Any worries that the length of the 2011 Stanley Cup championship run and the massive amount of minutes Zdeno Chara logged during the title drive would render the star defenseman any less effective in the season after were rubbed out with more force than Chara nailing a puck-pursuing forward in the corner.
Bruins 2009 first-round draft pick Jordan Caron got exactly what he wanted in 2011-12, his second full professional season – a mostly full year spent living and Boston and skating with the NHL club.
Caron played in just 17 games for the Providence (AHL) farm club, while he appeared in 48 games for Boston in the regular season and then was thrown into the fire of two playoff games against Washington.
It took the Bruins several years (with no offense to Stephane Yelle and Steve Begin) to find a reliable fourth-line center that could do all the things they wanted.
For two straight seasons, Gregory Campbell has fit that bill – killing penalties, taking care of his own end, and making sure the majority of fourth-line shifts are spent in the opposing team’s zone. Ironically, Campbell has played his role so well he probably has priced himself out of Boston, especially if the Bruins re-sign Chris Kelly.
There are benefits and risks to playing with Zdeno Chara, as Johnny Boychuk did for most of the 2011-12 regular season (as he did the prior season too).
On the one hand, you’re playing with the best defenseman in the NHL and you know you always have someone to cover up your mistakes. But on the other hand, if you play poorly and force Chara to have to do too much, that can have ramifications throughout the entire Bruins lineup.
It’s appropriate that by virtue of alphabetical order Patrice Bergeron is the first of my 2011-12 season recaps for Bruins players because, in all seriousness, he is the Bruins’ No. 1 player on and off the ice.
Other guys might speak more, but no Bruins player speaks more effectively than Bergeron. And his off-ice discipline is unmatched.
BOSTON — Nothing is imminent, and the Bruins still have one year left on their deal with Ristuccia Arena in Wilmington, but it sounds like they might be looking for something a little closer and a little more modern for a future practice facility.
Bruins principal Charlie Jacobs addressed that issue during a season-ending press conference at TD Garden Thursday.
BOSTON — Cam Neely scored 142 regular-season power-play goals in his Hall-of-Fame NHL career.
So he knows a thing or two about what it takes to make the man-advantage successful. However, don’t expect the Bruins president to lace up his skates and show his underperforming players the right way to play when up a man.
BOSTON — As reports come out of Arizona that a group led by Greg Jamison is on track to buy the Phoenix Coyotes and keep them in Glendale trickle out, there will still be plenty of debate about whether that metro region deserves to have an NHL team and can succeed.
You count Bruins owner Jeremy Jacobs in the pro-Phoenix group.
BOSTON — No one was expected Bruins president Cam Neely to bring out his hatchet during his end-of-year media conference at TD Garden Thursday and chop away everyone involved in Boston’s first-round flameout a week ago against Washington.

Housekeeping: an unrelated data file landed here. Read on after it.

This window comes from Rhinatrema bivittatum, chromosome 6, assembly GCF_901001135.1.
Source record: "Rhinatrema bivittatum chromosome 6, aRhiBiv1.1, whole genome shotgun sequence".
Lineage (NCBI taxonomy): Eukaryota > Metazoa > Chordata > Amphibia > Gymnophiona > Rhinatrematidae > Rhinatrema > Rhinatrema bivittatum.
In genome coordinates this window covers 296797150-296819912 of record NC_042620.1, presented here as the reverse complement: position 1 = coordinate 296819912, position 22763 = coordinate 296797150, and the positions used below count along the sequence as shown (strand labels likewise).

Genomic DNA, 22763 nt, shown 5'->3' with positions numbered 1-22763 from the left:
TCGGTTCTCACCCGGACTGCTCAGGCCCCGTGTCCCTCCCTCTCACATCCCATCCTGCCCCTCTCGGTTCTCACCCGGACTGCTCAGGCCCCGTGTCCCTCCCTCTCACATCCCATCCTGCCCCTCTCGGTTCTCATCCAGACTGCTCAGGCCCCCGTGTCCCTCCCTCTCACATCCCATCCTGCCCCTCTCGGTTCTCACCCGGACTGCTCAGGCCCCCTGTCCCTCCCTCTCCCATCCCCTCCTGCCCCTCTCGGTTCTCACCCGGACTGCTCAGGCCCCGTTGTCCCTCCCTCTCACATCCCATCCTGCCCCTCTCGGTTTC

And in fact, Neely expressed confidence and approval when it came to the performance of his head coach and general manager.
With a team-leading 67 points and a plus-34 rating, Bruins forward Tyler Seguin clearly improved from his rookie season to his second year in 2011-12.
And the 20-year-old doesn’t sound like he’s satisfied with just a 45-point improvement and enough defensive strides to earn a spot on Patrice Bergeron’s line for most of the season.
The Bruins drafted Dougie Hamilton ninth overall last June with designs on him developing into a franchise defenseman.
His rise to elite status continued this season with the Niagara IceDogs of the OHL, and today he was rewarded for his efforts. Hamilton was revealed as the winner of the Max Kaminsky Trophy, which goes to the OHL’s Most Outstanding Defenseman of the Year. Hamilton was third in the voting for the award last season.
It’s a topic that’s sure to heat up as the Bruins’ offseason continues to unfold, despite what general manager Peter Chiarelli said at breakup day about his goaltending.
Fresh off a disappointing three-point performance in the Bruins’ seven-game first-round loss to Washington, center David Krejci is going to try to do a better job for his homeland, the Czech Republic.
As per rosters published on NHL.com, Krejci will be skating for his native country in the upcoming 2012 IIHF World Championship in Finland and Sweden.
BOSTON — The Bruins held their breakup day at TD Garden today, at least a month earlier than they thought they would have to go through that process.
Among the big stories was Patrice Bergeron’s revelation that he injured his oblique in Game 3 of Boston’s seven-game loss in the first round of the 2012 Stanley Cup Playoffs to Washington. Bergeron said he either strained or pulled the muscle and reaggravated the injury in Game 5, so that’s why he wasn’t able to take faceoffs in Game 6 and 7.
It surely isn’t making him feel any better today after the Bruins lost Game 7 of the Eastern Conference Quarterfinals to Washington last night, but today Boston defenseman Zdeno Chara was revealed as one of three finalists for the Norris Trophy as the league’s top defenseman.
The members of the Professional Hockey Writers’ Association cast their ballots at the conclusion of the regular season. The winner will be announced at the NHL Awards in Las Vegas June 20.